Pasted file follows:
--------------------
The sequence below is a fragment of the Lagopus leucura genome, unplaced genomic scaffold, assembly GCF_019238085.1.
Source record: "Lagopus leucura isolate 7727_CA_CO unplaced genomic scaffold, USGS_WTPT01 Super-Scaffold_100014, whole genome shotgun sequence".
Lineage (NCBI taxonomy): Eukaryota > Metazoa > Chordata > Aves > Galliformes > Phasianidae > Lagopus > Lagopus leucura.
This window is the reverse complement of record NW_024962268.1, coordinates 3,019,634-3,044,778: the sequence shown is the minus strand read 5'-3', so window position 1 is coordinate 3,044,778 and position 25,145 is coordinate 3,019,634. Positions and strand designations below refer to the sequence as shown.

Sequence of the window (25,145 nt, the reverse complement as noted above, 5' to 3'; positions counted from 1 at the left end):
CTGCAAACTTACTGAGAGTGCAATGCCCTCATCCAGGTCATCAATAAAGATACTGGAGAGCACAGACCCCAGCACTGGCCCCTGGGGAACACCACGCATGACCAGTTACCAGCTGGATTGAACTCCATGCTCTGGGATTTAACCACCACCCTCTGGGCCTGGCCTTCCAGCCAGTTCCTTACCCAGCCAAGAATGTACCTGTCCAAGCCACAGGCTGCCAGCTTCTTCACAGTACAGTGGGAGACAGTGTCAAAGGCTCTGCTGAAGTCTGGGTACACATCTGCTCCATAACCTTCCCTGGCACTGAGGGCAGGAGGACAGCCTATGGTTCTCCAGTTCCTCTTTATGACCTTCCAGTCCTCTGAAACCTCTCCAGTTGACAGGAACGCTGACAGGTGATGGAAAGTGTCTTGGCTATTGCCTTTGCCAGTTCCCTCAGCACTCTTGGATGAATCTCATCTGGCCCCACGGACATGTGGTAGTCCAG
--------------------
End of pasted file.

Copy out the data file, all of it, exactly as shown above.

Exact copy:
The sequence below is a fragment of the Lagopus leucura genome, unplaced genomic scaffold, assembly GCF_019238085.1.
Source record: "Lagopus leucura isolate 7727_CA_CO unplaced genomic scaffold, USGS_WTPT01 Super-Scaffold_100014, whole genome shotgun sequence".
Lineage (NCBI taxonomy): Eukaryota > Metazoa > Chordata > Aves > Galliformes > Phasianidae > Lagopus > Lagopus leucura.
This window is the reverse complement of record NW_024962268.1, coordinates 3,019,634-3,044,778: the sequence shown is the minus strand read 5'-3', so window position 1 is coordinate 3,044,778 and position 25,145 is coordinate 3,019,634. Positions and strand designations below refer to the sequence as shown.

Sequence of the window (25,145 nt, the reverse complement as noted above, 5' to 3'; positions counted from 1 at the left end):
CTGCAAACTTACTGAGAGTGCAATGCCCTCATCCAGGTCATCAATAAAGATACTGGAGAGCACAGACCCCAGCACTGGCCCCTGGGGAACACCACGCATGACCAGTTACCAGCTGGATTGAACTCCATGCTCTGGGATTTAACCACCACCCTCTGGGCCTGGCCTTCCAGCCAGTTCCTTACCCAGCCAAGAATGTACCTGTCCAAGCCACAGGCTGCCAGCTTCTTCACAGTACAGTGGGAGACAGTGTCAAAGGCTCTGCTGAAGTCTGGGTACACATCTGCTCCATAACCTTCCCTGGCACTGAGGGCAGGAGGACAGCCTATGGTTCTCCAGTTCCTCTTTATGACCTTCCAGTCCTCTGAAACCTCTCCAGTTGACAGGAACGCTGACAGGTGATGGAAAGTGTCTTGGCTATTGCCTTTGCCAGTTCCCTCAGCACTCTTGGATGAATCTCATCTGGCCCCACGGACATGTGGTAGTCCAG